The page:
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Friends Forever | Audio
By Cher Green
CHER GREEN became intrigued by the works of horror and suspense writers at an early age. Determined to follow in the footsteps of authors such as John Saul and Stephen King, she has spent her lifetime learning the craft through reading and writing. For more information about this author, please visit:
       The strong breeze pushed the kite higher and carried the now familiar voice across the backyard.
       The call floated through the air, like the sounds of the wind chimes on her neighbor's back porch. Clorisa began hearing the voice a few weeks ago, right after her dad deserted her. It wafted up from the old well, growing louder and more persistent with each passing day.
       The massive oak tree cast shadows, long fingers clawing at the ground, over the stone slabs. A lingering mist created a barrier between the well and the rest of the yard.
       She took hesitant steps toward the well. If her mom caught her, she'd be grounded. That didn't stop her any more than the fear of the unknown. As she approached, the wet air touched her soft cheek. Her bare feet sank into the muddy ground and the moisture caressed her small toes.
       After tying the kite's string to the fence, she clambered over the old wooden pickets. Her shirt snagged a rusty nail and she struggled to release herself. From the well the sound of a dozen claws rose followed by the moans of a tortured soul. Something inside her said to turn and run, but curiosity forced her to grip the well's rough edge and peer into the black hole.
       "Hello?" The echo caused her delicate arm hairs to rise in salute. She strained to see through the darkness below and spoke again. "What are you doing?"
       "Waiting for you," the voice said and then giggled.
       "Who are you?"
       "How'd you get in the well?"
       "Mommy pushed me," he said.
       "What?" A lump formed in her throat. The wind cooled the beads of sweat forming on her forehead.
       "Don't matter. Let's play."
       "Clorisa!" her mom shrieked. The back door slammed. Her mom raced across the backyard.
       "I've got to go."
       "Please. Don't go."
       Icy fingertips grazed her hand, paralyzing her. A terrifying blue tint crept from her fingers, to her wrist, and up her arm. Her mom gripped her shoulders from behind and the strange color disappeared. Drained by the ghostly touch, Clorisa fell back against her mom's warm body.
       "You shouldn't be near this well. It's dangerous. Are you okay?"
       "Yes, but someone's down there," she answered. Guilt plagued her. The last thing her mom needed was to worry over her.
       "Nonsense, now get in the house. I don't want to ever see you out here again."
       Clorisa stood and crossed her arms over her chest.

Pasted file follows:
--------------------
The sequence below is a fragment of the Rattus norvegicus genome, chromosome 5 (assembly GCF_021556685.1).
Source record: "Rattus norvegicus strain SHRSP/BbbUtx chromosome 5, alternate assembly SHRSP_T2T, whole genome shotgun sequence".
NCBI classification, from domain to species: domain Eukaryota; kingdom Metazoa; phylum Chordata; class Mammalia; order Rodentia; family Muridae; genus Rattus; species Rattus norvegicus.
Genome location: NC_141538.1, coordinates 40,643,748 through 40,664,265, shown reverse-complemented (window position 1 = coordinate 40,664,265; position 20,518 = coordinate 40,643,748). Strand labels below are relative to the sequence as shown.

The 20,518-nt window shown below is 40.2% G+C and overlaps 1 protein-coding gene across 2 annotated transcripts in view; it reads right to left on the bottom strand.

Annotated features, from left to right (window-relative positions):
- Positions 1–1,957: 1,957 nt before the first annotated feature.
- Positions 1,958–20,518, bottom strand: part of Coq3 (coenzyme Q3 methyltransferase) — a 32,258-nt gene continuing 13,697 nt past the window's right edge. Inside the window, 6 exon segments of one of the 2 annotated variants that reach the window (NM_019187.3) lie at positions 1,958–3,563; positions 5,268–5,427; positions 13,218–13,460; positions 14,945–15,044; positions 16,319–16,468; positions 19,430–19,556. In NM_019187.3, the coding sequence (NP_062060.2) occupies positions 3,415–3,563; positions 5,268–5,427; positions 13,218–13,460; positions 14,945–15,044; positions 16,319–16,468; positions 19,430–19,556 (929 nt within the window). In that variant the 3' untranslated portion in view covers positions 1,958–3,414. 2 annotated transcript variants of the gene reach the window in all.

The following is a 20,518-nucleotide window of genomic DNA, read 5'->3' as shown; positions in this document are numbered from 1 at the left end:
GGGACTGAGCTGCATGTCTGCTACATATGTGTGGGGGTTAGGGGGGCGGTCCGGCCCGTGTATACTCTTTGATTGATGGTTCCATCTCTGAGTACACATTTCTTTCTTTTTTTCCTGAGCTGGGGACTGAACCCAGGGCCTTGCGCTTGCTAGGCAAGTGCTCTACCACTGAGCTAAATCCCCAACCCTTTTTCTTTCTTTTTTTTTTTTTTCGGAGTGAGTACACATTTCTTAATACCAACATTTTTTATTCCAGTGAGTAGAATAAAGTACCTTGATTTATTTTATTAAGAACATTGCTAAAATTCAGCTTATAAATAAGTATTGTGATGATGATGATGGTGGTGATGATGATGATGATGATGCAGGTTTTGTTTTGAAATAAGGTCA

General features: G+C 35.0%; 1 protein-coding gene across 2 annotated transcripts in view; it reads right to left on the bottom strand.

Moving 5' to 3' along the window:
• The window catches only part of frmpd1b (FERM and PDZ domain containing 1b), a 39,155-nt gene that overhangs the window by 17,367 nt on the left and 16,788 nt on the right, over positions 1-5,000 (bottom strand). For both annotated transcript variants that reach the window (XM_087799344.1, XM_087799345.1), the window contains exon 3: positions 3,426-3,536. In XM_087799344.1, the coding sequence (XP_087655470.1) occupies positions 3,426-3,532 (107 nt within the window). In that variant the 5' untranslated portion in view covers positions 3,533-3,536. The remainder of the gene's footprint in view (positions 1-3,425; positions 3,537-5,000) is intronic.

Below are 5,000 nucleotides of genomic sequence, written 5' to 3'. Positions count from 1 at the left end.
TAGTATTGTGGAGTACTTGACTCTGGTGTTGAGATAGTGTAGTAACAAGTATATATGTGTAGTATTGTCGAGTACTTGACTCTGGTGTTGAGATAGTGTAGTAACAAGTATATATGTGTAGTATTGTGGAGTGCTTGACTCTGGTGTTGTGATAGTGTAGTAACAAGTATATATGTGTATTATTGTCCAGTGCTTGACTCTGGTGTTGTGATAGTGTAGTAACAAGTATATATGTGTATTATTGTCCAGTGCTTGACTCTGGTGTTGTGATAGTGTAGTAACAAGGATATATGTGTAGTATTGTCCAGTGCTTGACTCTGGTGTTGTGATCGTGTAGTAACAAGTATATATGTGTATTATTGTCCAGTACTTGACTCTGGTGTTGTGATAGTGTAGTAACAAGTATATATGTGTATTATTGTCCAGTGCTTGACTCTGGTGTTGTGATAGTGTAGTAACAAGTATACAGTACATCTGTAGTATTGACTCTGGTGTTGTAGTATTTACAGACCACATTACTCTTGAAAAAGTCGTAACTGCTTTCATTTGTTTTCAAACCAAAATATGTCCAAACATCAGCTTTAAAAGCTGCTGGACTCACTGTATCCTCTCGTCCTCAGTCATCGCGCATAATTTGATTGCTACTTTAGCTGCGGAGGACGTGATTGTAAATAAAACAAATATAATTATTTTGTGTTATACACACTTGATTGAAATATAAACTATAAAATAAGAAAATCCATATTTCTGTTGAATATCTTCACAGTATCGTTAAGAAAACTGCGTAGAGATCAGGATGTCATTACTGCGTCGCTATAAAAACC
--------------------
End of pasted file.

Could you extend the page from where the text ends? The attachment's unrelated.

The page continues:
"You heard me. Now get!"
       She took a couple of steps before remembering her kite. The string was gone and colorful tails drifted off in the distance. She turned to her mom, but swallowed the words about to escape when she saw the paleness on her mom's face.
       "Mom?" Clorisa stepped closer.
       "I told you to get to the house." She placed her hands on her hips and puckered her lips in anger.
       Clorisa slumped away in defeat. As she neared the back door, she heard the phone ringing. She bolted through the door, into the kitchen, and snatched up the receiver.
       "Hey, honey. How are you?" her dad said.
       Now she would be in big trouble. "I'm okay." She had to get him off the phone.
       "Where's Mom?"
       "She's outside."
       The back door slammed.
       Too late, she thought.
       "Who are you talking to?" her mom demanded.
       Clorisa handed her the phone and went to the couch to wait for her punishment.
       Glancing toward the kitchen from time to time, she wondered how much trouble she was in. She tiptoed toward the door, pausing at the sound of breaking glass. She pressed her ear to the door and listened.
       "I can't handle her anymore. You have to take her for a while," her mom said.
       Emptiness seeped inside her at the thought of being abandoned once again. She raced out the back door, and toward the well.
       "You came back!" he said.
       Clorisa glanced at the house. "Mom said I couldn't, but she's busy."
       "You should have listened to her. I'm glad you didn't."
       Clorisa smiled.
       "Want to play?"
       She eased to the well's edge. "What do you want to play?"
       "How are we going to do that?"
       A light flashed in the darkness, revealing a decomposed face. Slime oozed from sunken eyeholes, while spiders swarmed in and out of the nostrils and mouth.
       One of the spiders jumped onto her hand, and blue vines crawled up her arm. The pounding of her heart sent blood rushing to her brain. Dizziness blurred her vision.
       Cold hands wrapped around her slender neck and pulled her forward. The air screamed as she plunged into the dark abyss.
       "You're it."
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